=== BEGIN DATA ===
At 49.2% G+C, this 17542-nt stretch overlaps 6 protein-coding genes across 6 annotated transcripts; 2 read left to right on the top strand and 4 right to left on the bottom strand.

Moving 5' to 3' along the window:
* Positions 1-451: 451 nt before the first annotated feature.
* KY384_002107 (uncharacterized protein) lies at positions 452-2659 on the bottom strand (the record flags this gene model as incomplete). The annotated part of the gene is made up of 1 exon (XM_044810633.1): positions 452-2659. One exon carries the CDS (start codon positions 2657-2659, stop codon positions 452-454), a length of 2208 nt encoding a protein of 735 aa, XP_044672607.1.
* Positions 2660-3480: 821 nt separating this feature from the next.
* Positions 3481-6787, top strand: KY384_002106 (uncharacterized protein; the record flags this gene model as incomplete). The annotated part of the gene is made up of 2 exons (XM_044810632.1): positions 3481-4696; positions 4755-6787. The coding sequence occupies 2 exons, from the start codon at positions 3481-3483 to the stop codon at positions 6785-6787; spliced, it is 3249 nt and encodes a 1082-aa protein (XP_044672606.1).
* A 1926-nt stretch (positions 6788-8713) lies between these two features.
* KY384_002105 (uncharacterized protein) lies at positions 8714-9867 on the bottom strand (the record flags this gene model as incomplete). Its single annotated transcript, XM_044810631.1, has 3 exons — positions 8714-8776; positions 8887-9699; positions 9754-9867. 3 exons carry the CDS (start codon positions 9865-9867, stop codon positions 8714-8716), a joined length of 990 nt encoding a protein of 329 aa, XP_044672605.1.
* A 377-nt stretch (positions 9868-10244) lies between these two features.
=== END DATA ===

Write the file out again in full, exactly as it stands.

At 49.2% G+C, this 17542-nt stretch overlaps 6 protein-coding genes across 6 annotated transcripts; 2 read left to right on the top strand and 4 right to left on the bottom strand.

Moving 5' to 3' along the window:
* Positions 1-451: 451 nt before the first annotated feature.
* KY384_002107 (uncharacterized protein) lies at positions 452-2659 on the bottom strand (the record flags this gene model as incomplete). The annotated part of the gene is made up of 1 exon (XM_044810633.1): positions 452-2659. One exon carries the CDS (start codon positions 2657-2659, stop codon positions 452-454), a length of 2208 nt encoding a protein of 735 aa, XP_044672607.1.
* Positions 2660-3480: 821 nt separating this feature from the next.
* Positions 3481-6787, top strand: KY384_002106 (uncharacterized protein; the record flags this gene model as incomplete). The annotated part of the gene is made up of 2 exons (XM_044810632.1): positions 3481-4696; positions 4755-6787. The coding sequence occupies 2 exons, from the start codon at positions 3481-3483 to the stop codon at positions 6785-6787; spliced, it is 3249 nt and encodes a 1082-aa protein (XP_044672606.1).
* A 1926-nt stretch (positions 6788-8713) lies between these two features.
* KY384_002105 (uncharacterized protein) lies at positions 8714-9867 on the bottom strand (the record flags this gene model as incomplete). Its single annotated transcript, XM_044810631.1, has 3 exons — positions 8714-8776; positions 8887-9699; positions 9754-9867. 3 exons carry the CDS (start codon positions 9865-9867, stop codon positions 8714-8716), a joined length of 990 nt encoding a protein of 329 aa, XP_044672605.1.
* A 377-nt stretch (positions 9868-10244) lies between these two features.